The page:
Holy hypocrisy, Batman.
Over breakfast, we search the Internet for things to do in Belfast. I was really only interested in seeing one thing, and that would only take an hour or two at the most. And now we had to find a whole day's worth of activities!
Okay, first stop: The Titanic museum just down the street from the market. I spy with my big I, a Neda
I had no idea the Titanic was built in Belfast. The museum only opened recently, in 2012 (the year we left home), and is designed to look like the prow of a ship. Belfast has a rich history of ship building.
Statue of Titanica, made to look like the figureheads on the front of sailing ships
This is Nedica, the figurehead on the back of a BMW motorcycle
We didn't actually go inside the museum. £9 each was too expensive for us, considering we actually weren't that interested in the Titanic. We're just killing time.
So we hop back on the bikes and ride to our next tourist destination.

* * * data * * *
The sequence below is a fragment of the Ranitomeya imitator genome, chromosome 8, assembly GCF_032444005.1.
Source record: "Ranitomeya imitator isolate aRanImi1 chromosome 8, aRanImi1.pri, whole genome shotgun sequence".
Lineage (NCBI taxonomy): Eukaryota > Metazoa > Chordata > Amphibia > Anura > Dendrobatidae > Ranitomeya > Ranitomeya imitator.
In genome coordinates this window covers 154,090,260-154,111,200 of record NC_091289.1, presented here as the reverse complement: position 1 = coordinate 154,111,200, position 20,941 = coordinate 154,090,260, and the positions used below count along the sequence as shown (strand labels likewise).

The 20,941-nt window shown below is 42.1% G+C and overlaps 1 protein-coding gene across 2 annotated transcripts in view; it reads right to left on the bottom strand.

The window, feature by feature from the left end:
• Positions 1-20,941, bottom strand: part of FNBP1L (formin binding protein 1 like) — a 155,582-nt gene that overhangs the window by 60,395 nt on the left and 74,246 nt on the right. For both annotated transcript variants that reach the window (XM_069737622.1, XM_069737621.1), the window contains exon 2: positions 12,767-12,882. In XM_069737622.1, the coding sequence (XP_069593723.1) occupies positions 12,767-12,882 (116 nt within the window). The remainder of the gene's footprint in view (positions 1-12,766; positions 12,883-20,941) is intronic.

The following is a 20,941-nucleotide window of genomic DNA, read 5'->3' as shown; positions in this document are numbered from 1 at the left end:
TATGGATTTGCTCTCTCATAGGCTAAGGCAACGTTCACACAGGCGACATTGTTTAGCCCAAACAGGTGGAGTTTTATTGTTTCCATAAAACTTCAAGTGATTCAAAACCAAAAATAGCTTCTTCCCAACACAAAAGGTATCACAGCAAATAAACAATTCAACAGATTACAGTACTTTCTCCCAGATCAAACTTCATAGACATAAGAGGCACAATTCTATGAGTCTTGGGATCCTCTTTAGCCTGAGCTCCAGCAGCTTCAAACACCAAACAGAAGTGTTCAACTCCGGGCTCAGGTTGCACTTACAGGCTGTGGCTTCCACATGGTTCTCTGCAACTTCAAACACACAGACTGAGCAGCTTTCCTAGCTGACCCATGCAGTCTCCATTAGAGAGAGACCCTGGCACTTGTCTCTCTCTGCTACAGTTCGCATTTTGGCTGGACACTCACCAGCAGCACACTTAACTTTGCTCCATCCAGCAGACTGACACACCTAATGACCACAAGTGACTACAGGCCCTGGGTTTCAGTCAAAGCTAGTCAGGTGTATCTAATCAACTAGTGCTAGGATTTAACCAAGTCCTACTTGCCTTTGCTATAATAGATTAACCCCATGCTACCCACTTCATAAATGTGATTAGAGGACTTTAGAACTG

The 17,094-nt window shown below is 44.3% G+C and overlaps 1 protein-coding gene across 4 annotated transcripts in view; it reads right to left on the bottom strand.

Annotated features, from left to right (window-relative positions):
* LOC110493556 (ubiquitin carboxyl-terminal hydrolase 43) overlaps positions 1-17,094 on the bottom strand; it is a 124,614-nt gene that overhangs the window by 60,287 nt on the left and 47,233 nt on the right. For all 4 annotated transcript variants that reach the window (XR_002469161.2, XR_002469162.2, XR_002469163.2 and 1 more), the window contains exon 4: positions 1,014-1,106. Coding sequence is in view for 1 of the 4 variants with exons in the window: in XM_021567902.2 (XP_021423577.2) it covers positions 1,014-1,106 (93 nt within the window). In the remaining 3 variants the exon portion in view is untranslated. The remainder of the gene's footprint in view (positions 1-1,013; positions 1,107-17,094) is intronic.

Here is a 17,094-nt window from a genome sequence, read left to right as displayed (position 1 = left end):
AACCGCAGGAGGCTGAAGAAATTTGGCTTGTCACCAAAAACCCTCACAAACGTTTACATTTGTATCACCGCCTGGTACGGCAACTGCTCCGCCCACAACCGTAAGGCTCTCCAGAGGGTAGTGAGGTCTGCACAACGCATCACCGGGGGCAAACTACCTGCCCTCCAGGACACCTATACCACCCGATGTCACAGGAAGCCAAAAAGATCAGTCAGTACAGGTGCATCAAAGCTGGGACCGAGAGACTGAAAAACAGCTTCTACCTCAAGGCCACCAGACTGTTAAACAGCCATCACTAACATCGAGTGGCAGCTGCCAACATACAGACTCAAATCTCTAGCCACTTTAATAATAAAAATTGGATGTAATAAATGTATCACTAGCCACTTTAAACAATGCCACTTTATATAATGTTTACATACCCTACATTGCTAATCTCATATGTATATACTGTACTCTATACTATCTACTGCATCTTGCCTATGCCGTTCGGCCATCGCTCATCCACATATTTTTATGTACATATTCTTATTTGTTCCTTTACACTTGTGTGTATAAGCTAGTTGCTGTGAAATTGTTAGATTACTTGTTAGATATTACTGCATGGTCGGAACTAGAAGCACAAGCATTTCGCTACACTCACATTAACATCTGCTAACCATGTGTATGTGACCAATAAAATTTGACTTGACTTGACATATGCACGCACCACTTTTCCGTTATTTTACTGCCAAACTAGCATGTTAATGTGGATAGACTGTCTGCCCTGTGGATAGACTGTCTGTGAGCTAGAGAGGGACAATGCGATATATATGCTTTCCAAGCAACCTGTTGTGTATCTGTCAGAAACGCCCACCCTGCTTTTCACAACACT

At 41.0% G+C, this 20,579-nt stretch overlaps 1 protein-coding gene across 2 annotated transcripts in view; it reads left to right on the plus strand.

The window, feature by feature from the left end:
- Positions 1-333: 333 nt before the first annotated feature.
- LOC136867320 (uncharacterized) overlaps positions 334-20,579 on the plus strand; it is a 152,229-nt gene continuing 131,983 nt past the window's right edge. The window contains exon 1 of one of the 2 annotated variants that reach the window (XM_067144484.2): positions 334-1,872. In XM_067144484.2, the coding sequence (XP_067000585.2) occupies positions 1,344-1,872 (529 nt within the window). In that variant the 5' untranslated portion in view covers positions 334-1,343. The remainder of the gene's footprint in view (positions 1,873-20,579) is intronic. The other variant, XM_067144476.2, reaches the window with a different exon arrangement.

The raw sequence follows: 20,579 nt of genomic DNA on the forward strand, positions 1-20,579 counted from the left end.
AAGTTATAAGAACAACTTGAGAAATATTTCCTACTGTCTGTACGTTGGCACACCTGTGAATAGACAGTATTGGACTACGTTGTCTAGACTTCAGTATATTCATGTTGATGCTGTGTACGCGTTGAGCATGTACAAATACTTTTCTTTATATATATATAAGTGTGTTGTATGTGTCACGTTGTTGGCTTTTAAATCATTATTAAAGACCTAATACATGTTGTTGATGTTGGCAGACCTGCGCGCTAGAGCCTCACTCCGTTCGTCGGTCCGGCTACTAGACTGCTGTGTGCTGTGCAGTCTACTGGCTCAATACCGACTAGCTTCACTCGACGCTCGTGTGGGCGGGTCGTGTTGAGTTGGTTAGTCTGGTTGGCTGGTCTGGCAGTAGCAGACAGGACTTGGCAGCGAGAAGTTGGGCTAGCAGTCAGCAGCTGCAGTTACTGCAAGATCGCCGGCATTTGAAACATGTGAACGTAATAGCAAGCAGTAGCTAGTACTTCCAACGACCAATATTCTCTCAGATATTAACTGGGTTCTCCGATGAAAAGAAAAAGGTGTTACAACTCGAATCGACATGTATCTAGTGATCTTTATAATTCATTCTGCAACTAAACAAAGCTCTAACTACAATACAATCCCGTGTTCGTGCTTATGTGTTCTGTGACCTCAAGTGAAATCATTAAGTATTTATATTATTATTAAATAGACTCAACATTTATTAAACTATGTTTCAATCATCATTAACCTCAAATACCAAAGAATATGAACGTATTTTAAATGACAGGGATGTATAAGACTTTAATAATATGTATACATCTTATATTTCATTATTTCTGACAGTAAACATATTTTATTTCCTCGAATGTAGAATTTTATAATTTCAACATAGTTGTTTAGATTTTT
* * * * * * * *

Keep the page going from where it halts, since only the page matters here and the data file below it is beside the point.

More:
Belfast Castle! Basically checking off the "Top 10 things to do in Belfast"
Just an average run-of-the-mill castle within the city limits. But we quickly discovered the garden was full of cats!
Some are in plain sight, some are hidden. Some are in the form of sculptures, others in mosaic.
Some are even in the form of shrubbery!
These are my favorite kinds of cats. The ones I'm not allergic to!
We only found out after our visit that there are nine cats in total hiding in the garden. We weren't really looking for them at the time and managed to find five. Legend has it that visitors to the castle will have good luck if there's a white cat living there. So to celebrate the legend, the garden full of hidden cats was created. Good fun for kids and motorcycle riders looking to kill time!